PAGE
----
Still dazed by the stupor of melancholy and perversion that Humbert Humbert has exposed my poor brain to. Still trying to make sense of the monster/poet/victim and of Lolita, the symbol of our age. Who exploited whom, who were the villains and who were to be punished, these thoughts are still swirling in my head; desperately trying to ascribe meaning beyond the mere acts of the novel, to read into the disparities between nature and actions. A see-saw of poetry and debauchery. I also wonder how much I missed out on due to my handicap of not knowing french.
The primary effect of this beauty and poetry is that we keep geting charmed by this old-world, aristocratic protagonist who can talk in such a poetic way and then he gently turns around and reminds us of what he is contemplating doing to that young girl and we draw back in revulsion again, only to be ensnared in his honeyed prose a few lines later. And so it goes, tiring you out and enchanting you.
So, a review will come as soon as I can reconcile the beauty of the novel with its deep, dark underbelly and some meaning that is not merely moral emerges.
That might take many readings and I am not sure that is something I am willing to put myself through. But a review, however small, helps clarify the book in my head and, for that I will try.
Another thing I want to make sense of is this – Nabokov’s account of the old newspaper story that inspired him to start a work such as Lolita presented in the novel’s afterword “On a Book Entitled Lolita” – The story was about “an ape in the Jardin des Plantes, who after months of coaxing by the scientists, produced the first drawing ever charcoaled by an animal: the sketch showed the bars of the poor creature’s cage.” – Isn’t that just surreal? The connection with Humbert is right there at the edge of my imagination, in his own prison maybe and maybe in the prison that was his life’s lust. I don’t now, but what pleasure to ponder.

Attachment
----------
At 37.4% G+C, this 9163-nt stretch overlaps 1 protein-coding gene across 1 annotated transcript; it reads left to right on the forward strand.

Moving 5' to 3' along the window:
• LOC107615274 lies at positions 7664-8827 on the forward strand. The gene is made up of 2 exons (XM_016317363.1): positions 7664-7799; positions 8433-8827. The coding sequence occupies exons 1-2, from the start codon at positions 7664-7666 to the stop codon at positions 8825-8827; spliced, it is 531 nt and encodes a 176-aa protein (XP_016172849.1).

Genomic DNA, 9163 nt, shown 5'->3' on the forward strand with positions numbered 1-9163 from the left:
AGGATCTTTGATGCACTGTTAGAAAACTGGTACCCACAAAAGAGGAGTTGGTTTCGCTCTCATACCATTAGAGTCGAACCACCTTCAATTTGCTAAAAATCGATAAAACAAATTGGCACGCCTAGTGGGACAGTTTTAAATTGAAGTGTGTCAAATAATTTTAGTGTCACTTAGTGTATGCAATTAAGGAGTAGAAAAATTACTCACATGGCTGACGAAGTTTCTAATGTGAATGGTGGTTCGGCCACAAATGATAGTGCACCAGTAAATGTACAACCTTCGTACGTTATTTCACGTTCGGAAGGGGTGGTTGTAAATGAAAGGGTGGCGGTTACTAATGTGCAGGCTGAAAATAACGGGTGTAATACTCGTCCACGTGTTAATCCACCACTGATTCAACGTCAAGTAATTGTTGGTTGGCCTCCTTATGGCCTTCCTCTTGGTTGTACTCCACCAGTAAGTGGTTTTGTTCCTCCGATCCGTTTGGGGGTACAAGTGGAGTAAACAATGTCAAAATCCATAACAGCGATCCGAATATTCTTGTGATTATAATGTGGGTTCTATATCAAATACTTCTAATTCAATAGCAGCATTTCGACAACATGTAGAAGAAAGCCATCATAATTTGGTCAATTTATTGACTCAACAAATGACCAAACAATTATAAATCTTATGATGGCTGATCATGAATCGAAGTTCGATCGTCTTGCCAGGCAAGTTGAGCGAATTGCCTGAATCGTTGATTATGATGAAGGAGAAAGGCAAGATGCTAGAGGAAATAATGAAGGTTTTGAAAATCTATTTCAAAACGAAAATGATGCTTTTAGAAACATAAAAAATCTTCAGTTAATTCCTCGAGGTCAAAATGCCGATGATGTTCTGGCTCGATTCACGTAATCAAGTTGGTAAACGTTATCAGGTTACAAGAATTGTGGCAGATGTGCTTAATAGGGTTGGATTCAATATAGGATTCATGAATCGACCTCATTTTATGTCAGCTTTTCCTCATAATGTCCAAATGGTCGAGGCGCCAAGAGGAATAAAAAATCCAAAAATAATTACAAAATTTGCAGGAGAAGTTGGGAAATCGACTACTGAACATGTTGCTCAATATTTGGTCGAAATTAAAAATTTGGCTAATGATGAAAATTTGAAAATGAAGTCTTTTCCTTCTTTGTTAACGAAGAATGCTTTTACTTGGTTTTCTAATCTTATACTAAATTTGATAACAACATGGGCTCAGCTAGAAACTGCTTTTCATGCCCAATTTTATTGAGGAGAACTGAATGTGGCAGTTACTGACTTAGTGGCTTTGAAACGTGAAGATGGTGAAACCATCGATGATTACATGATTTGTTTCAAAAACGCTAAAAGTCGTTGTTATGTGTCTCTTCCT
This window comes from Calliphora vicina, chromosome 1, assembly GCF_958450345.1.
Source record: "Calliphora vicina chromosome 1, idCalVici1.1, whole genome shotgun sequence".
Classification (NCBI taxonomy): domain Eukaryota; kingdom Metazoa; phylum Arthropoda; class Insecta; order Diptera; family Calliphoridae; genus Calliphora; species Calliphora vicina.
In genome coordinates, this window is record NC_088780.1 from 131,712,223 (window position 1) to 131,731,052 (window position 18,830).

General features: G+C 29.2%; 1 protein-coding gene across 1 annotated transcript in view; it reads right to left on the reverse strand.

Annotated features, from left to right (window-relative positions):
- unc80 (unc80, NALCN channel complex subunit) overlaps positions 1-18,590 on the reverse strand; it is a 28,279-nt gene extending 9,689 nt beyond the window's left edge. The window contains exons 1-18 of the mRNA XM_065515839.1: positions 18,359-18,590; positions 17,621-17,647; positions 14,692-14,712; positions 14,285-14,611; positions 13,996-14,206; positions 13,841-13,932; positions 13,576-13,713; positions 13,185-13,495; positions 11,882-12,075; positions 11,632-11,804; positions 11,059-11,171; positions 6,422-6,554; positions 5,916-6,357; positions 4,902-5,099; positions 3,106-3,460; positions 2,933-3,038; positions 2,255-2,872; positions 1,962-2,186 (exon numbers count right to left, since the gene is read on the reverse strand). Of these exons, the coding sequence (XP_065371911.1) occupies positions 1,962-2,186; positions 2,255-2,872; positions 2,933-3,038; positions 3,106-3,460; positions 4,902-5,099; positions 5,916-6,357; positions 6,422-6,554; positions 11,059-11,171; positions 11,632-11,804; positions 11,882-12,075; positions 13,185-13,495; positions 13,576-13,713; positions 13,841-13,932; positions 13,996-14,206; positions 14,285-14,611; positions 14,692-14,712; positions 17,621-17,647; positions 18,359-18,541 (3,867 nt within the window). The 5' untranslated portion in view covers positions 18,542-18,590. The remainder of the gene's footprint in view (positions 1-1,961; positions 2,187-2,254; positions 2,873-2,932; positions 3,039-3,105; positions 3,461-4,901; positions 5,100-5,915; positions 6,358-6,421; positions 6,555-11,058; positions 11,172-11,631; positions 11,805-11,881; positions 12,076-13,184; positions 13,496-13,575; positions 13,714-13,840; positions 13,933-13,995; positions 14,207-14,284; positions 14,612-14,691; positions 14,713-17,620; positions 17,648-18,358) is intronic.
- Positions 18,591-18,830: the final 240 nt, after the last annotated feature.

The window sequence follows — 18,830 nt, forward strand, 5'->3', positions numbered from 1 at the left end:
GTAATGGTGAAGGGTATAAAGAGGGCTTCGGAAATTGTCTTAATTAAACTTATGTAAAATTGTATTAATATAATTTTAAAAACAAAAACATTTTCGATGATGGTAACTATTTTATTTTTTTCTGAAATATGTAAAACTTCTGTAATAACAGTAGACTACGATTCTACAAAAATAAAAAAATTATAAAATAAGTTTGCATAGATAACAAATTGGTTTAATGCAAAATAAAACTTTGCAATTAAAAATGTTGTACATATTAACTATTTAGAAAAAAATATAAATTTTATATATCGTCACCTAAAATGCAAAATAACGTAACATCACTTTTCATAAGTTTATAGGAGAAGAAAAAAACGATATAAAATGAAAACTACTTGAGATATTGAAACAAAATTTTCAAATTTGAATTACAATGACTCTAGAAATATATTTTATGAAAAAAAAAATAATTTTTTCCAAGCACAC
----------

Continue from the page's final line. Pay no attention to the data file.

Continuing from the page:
One thing I can confidently say even with my shock at the rest of the novel is that the opening paragraph is perhaps the most beautiful and alluring one I have ever read – It draws you into this perverse universe where every dark secret thought is open to scrutiny like some succubi, a beautiful mermaid or Lamia who lures you only to crucify you. The mind thrills and the eyes laze over the paragraph and you are aglow in the ecstasy the rest of the book seems to promise, thinking of the beauty that is waiting for you in those pages, the plays of language, the thrill of appreciating such wonder and you are happy that this book, Lolita, that you have heard so much about is going to be a delight. But of course, the book is just like a nymph as described in it, it tantalizes with ethereal beauty only to expose our world to the harsh reality of man’s nature – at least I think so. The book is the real Lolita not any character in it.
- thecomposites: Humbert Humbert, Lolita, Vladimir Nabokov Gloomy… (new-aesthetic.tumblr.com)
- Dmitri Nabokov: Editor who guarded his father’s legacy (independent.co.uk)
- Dmitri Nabokov, Steward of Father’s Literary Legacy, Dies at 77 (nytimes.com)
- Film: Inventory: How did they ever make a movie of…? : 17 successful adaptations of “unadaptable” books (avclub.com)
- Quiz: can you name these fictional characters? (guardian.co.uk)
- Which Actor Looks Most Like the Composite Sketch of Literature’s Most Famous Paedophile? (gizmodo.co.uk)
- Oh, Lolita… (sarahalicewaterhouse.wordpress.com)